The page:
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Thursday, February 27, 2014

Manga Review: Bleach GN 59

Bleach volume 59
Author: Tite Kubo
Viz Media/Shonen Jump
192 pages
The Battle: After the defeat of the Soul Reapers by the mysterious group of warriors calling themselves the Vandenreich, Ichigo heads to the royal palace to heal his wounds. With that accomplished, it’s time to get stronger! But does Ichigo have what it takes to survive some super-intense training?! (Source: Viz Media)
I have to admit, I came into the 59th volume of Bleach with very high expectations. The previous volumes had been so good and so promising, teasing a reinvention of the world we know as well as Ichigo's own purpose as a Soul Reaper. But this volume left me wanting more. It left me somewhat disappointed. Having said that, the plot manages to advance by leaps and bounds and ends with a great twist, so it is certainly not the worst volume this manga-ka has turned out.

The volume opens with Ichigo and Renji still training to make their zanpaktou stronger so they can fight and defeat the Vandenreich. The next step in their training leads them to the Gatonden, ran by Kirio Hikifune. Apparently, in order to recharge, the two Soul Reapers must eat an entire banquet of rich foods, like a food boot camp ran by the chefs of fellow Shonen Jump manga Toriko. It's insane, immense, and ridiculous.
I am immensely uncomfortable with the fact that Kirio is only so fat because of her spiritual pressure, but that when she cooks, it gets used up in the process, leaving Kirio with a slamming body and splendiferous bosoms. We simply can not have a plus sized female character without an adjoining plot point that turns her skinny, making her size temporary. I'll just sigh and move on, because at this point Squad Zero has turned into another excuse for Kubo to introduce wacky, quirky characters that lack inner development and serve more punchlines than plot lines.
Having said that, the time spent with Oh-Etsu, the man who created the zanpaktou, is immensely important to explain how zanpaktou work, where they come from, and why Zangetsu has been broken. His Phoenix Palace seems like a one-off joke at first but gains serious significance, as it ties into the truth behind zanpaktou. Ironically, these points won't be new to people who have been watching the Bleach anime; one of the so-called filler arcs, supervised by Kubo himself, already addressed all of this!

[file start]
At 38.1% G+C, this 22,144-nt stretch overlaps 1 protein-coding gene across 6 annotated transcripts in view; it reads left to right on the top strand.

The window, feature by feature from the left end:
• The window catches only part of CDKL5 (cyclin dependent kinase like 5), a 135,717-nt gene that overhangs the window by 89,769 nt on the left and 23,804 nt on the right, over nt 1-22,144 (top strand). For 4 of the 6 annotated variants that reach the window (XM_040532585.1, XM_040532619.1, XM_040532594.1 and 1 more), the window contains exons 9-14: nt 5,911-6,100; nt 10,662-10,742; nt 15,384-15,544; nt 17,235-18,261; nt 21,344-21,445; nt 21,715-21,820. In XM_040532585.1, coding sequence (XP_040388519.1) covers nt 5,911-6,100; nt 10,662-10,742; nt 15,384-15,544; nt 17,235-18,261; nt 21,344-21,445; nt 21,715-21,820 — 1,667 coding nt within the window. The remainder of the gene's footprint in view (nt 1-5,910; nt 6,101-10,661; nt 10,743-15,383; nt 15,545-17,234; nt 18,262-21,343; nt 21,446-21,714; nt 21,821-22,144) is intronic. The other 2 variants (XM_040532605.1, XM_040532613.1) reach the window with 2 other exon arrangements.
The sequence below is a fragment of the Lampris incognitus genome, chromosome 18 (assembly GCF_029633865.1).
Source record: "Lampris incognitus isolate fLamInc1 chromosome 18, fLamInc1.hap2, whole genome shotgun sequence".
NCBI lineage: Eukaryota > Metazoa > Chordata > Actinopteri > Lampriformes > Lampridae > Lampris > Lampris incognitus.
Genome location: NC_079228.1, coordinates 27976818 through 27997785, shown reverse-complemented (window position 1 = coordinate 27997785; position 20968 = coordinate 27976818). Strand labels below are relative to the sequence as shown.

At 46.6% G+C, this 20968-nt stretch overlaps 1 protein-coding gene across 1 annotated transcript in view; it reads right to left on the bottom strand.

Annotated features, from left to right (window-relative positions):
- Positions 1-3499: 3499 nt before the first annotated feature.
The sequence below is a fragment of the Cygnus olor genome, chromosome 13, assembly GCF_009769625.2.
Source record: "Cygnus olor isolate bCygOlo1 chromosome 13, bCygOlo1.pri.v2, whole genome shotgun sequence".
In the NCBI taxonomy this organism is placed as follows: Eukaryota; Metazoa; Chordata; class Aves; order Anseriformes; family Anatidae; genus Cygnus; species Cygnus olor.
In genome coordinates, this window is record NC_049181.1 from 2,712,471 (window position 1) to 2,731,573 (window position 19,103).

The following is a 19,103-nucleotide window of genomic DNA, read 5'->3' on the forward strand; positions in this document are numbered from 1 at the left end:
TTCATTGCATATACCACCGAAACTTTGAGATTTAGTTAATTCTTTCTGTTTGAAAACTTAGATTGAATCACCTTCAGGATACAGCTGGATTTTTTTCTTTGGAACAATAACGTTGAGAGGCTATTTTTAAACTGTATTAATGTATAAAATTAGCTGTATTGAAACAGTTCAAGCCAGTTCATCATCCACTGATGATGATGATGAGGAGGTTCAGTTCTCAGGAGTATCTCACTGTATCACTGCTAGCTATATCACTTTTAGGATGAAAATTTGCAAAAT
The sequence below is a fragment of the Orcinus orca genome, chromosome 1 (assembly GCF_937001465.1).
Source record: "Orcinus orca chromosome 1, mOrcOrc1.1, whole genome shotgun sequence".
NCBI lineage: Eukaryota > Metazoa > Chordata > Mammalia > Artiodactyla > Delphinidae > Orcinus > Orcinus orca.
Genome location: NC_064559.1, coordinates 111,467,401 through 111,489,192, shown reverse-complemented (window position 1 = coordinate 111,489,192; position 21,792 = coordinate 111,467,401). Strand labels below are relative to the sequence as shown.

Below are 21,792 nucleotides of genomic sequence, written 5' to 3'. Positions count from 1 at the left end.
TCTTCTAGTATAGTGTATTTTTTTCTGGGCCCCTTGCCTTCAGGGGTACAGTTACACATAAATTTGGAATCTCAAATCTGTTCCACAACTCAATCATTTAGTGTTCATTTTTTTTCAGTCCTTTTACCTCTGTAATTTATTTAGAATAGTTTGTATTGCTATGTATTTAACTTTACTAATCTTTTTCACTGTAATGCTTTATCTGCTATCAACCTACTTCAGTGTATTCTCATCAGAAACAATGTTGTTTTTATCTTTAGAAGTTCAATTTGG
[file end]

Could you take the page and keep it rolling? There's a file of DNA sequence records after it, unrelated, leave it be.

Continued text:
The volume is split between Ichigo dealing with his own zanpaktou as well as the aftermath of training with Oh-Etsu and the battle between Unohana and Kenpachi. It's a gorgeously drawn battle and gives both characters some great back story, but ultimately the fight left me flat. It didn't help that I had gone into the fight having completely forgotten why they were fighting in the first place. But the artwork and panel work ended up being top notch, and I think fans of both Unohana and Kenpachi will enjoy those relevant chapters.
It's a good thing then that the last three chapters of this volume are a lot more exciting. The events within them are major game changers and involve Ichigo's familial background. Yes, it involves even more flashbacks than look like they will run into volume sixty, but it will hopefully be worth it. And it should explore the history of Isshin the Soul Reaper, before he was the goofy single father we've always known.

Now that Ichigo is arguably at the lowest point of his life – even lower than when he didn't have his ability to see spirits – it's time to rebuild the teenage Soul Reaper we know, but first we must discover what made Ichigo in the first place. If Ichigo is to restore his strength and his position and take back Zangetsu, it will certainly take a full rebirth on his part. Whether or not Kubo has the patience to do that properly and doesn't abandon proper character development while busy sprinting towards the manga's finish line is arguable.